To protect other children who attend ECE centres, children and staff suffering from vomiting and/or diarrhoea should not attend their ECE centre until they have been free from symptoms for 48 hours, unless the vomiting is known to be caused by a non-infectious condition such as car sickness. Our Health Protection Officers can provide expert advice on how to prevent the spread of infectious diseases - call 0800 221 555.

Preschool public health nursing service

For the Bay of Plenty District

In the Bay of Plenty, ECE services have a Preschool Public Health Nurse (PPHN) available for you to access. We work with children and their families around a wide range of health issues such as behavioural, toileting, developmental and social issues.

We also help children whose needs are not being met by the available services, or who need reconnecting into available services.

You can contact your Preschool Public Health Nurse at Community Health 4 Kids Services on (07) 577 3383 for Tauranga or (07) 306 0944 for Whakatane. You can also make a referral directly to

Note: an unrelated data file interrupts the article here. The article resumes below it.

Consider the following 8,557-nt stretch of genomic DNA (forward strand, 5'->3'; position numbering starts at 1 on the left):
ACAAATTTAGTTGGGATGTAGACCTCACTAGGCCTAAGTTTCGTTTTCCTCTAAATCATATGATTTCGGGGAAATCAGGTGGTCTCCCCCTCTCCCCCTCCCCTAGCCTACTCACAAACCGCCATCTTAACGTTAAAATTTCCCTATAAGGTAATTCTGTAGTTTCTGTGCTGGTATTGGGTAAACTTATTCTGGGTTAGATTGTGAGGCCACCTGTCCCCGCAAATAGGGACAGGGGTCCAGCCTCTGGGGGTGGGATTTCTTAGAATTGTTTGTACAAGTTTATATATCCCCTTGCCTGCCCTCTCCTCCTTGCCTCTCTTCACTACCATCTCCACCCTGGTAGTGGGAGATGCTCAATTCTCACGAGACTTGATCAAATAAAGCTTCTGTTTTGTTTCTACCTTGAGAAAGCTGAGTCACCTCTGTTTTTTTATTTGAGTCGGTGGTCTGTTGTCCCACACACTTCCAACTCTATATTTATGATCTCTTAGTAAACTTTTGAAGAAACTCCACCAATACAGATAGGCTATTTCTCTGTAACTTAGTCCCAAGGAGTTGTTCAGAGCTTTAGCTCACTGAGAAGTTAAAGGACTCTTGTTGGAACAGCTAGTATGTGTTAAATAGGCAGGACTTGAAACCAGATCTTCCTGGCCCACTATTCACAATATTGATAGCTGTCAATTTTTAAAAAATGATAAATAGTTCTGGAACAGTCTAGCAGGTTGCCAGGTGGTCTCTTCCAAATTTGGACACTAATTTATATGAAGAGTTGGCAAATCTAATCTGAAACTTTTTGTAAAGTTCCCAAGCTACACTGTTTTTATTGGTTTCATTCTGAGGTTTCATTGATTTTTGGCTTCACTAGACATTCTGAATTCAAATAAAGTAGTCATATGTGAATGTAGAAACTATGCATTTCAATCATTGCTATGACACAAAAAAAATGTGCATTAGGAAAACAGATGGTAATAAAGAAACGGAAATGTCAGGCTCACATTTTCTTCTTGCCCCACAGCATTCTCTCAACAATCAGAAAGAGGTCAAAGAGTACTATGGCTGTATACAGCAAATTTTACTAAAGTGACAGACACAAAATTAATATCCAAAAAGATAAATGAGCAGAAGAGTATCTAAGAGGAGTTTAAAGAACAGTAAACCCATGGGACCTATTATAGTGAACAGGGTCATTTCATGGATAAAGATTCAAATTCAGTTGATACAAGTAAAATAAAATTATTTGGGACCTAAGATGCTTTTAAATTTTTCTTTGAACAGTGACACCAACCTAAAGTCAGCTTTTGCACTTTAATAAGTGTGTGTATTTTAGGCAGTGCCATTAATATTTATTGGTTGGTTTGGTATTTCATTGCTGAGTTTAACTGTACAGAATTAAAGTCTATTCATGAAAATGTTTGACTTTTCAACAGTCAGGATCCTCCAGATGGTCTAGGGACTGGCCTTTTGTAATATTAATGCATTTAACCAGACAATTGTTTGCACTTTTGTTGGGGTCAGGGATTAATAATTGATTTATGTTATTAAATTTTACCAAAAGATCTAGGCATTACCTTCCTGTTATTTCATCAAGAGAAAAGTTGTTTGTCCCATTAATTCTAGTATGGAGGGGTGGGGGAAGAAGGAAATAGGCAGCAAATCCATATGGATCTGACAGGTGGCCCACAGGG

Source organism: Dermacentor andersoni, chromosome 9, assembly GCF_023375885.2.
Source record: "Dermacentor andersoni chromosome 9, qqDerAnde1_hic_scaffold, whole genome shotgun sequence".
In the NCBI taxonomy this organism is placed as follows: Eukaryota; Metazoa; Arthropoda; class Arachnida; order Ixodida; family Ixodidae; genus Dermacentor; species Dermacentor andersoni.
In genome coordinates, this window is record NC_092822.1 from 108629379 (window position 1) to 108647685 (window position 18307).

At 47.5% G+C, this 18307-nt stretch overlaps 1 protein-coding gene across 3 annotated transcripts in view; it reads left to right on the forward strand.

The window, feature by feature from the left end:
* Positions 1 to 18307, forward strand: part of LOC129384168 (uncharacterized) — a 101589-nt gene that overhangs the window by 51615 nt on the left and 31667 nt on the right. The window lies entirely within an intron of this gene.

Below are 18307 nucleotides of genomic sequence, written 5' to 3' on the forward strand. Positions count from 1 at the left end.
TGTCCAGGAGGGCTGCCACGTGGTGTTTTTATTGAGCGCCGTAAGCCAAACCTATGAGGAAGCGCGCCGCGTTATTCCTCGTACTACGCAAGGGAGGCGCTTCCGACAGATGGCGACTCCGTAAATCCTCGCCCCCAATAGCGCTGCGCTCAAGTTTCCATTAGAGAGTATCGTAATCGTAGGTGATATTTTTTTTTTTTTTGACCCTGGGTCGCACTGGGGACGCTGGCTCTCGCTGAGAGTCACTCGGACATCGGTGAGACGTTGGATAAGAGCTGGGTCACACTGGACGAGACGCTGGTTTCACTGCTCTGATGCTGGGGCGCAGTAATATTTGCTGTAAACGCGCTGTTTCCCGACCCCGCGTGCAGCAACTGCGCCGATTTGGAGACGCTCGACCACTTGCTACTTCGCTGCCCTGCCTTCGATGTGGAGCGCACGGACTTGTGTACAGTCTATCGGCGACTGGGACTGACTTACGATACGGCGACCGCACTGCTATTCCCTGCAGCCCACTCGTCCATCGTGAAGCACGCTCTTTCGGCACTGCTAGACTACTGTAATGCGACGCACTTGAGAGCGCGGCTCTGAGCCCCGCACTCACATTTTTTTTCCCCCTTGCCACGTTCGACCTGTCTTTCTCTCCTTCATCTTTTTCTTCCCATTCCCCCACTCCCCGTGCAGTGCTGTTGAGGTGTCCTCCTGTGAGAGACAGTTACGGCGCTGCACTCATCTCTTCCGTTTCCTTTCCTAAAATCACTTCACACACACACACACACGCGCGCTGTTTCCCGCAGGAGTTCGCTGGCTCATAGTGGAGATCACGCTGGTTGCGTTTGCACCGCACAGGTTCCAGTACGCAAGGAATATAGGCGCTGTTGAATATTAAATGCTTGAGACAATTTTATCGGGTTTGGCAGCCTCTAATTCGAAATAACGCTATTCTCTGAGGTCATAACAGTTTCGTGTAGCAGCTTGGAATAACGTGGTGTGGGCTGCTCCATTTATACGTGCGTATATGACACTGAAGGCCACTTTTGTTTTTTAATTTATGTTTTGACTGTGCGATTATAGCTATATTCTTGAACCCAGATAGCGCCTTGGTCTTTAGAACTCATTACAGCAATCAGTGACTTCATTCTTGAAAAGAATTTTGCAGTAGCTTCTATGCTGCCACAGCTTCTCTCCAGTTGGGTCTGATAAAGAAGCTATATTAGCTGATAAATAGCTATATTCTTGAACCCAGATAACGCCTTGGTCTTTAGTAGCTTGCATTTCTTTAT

For further information on this service in the Bay of Plenty please refer to the blue Preschool Public Health Nurse Service Folder in your preschool centre.

For the Lakes district

A registered nurse is happy to take calls and queries regarding health concerns and point preschool teachers in the right direction if she is unable to assist you herself. The phone number for the Preschool Public Health Nurse in Rotorua is 0800 MYNURSE.

You can also contact the Well Child Nurses at Rotorua and Taupo Plunket, Tipu Ora in Rotorua and Tuwharetoa Health Services in Taupo/Turangi.

The aim of the Kids' Health Panui e-newsletter is to provide information about child/tamariki health issues to staff of Early Childhood Education Services (ECE Services) across the Bay of Plenty and Lakes districts. This health information can then be passed on to parents and whanau via your own ECE Service newsletters.

Kids' Health Panui is sent to ECE Services once per term and is brought to you by Toi Te Ora Public Health.  For more information about our service visit our website, Facebook or Twitter.

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Last modified: 29 Nov 2017